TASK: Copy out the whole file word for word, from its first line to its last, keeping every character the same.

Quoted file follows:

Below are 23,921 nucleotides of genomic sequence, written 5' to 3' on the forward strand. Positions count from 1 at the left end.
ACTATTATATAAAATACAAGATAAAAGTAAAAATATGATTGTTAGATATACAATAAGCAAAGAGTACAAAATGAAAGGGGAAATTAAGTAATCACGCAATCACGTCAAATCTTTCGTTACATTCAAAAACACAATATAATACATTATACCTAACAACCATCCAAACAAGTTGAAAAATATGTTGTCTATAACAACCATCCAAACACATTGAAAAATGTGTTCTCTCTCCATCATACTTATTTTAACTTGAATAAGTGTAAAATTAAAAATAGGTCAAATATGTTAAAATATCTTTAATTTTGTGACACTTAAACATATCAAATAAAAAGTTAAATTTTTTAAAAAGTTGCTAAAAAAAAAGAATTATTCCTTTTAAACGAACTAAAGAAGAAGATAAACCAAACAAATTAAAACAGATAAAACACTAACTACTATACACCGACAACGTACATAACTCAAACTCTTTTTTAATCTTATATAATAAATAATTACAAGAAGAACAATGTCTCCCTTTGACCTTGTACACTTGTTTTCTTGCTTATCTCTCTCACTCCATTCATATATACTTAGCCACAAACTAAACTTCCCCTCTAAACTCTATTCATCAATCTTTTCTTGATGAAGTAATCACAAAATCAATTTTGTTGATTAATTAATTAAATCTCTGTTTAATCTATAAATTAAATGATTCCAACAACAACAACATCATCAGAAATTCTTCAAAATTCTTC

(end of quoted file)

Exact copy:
Below are 23,921 nucleotides of genomic sequence, written 5' to 3' on the forward strand. Positions count from 1 at the left end.
ACTATTATATAAAATACAAGATAAAAGTAAAAATATGATTGTTAGATATACAATAAGCAAAGAGTACAAAATGAAAGGGGAAATTAAGTAATCACGCAATCACGTCAAATCTTTCGTTACATTCAAAAACACAATATAATACATTATACCTAACAACCATCCAAACAAGTTGAAAAATATGTTGTCTATAACAACCATCCAAACACATTGAAAAATGTGTTCTCTCTCCATCATACTTATTTTAACTTGAATAAGTGTAAAATTAAAAATAGGTCAAATATGTTAAAATATCTTTAATTTTGTGACACTTAAACATATCAAATAAAAAGTTAAATTTTTTAAAAAGTTGCTAAAAAAAAAGAATTATTCCTTTTAAACGAACTAAAGAAGAAGATAAACCAAACAAATTAAAACAGATAAAACACTAACTACTATACACCGACAACGTACATAACTCAAACTCTTTTTTAATCTTATATAATAAATAATTACAAGAAGAACAATGTCTCCCTTTGACCTTGTACACTTGTTTTCTTGCTTATCTCTCTCACTCCATTCATATATACTTAGCCACAAACTAAACTTCCCCTCTAAACTCTATTCATCAATCTTTTCTTGATGAAGTAATCACAAAATCAATTTTGTTGATTAATTAATTAAATCTCTGTTTAATCTATAAATTAAATGATTCCAACAACAACAACATCATCAGAAATTCTTCAAAATTCTTC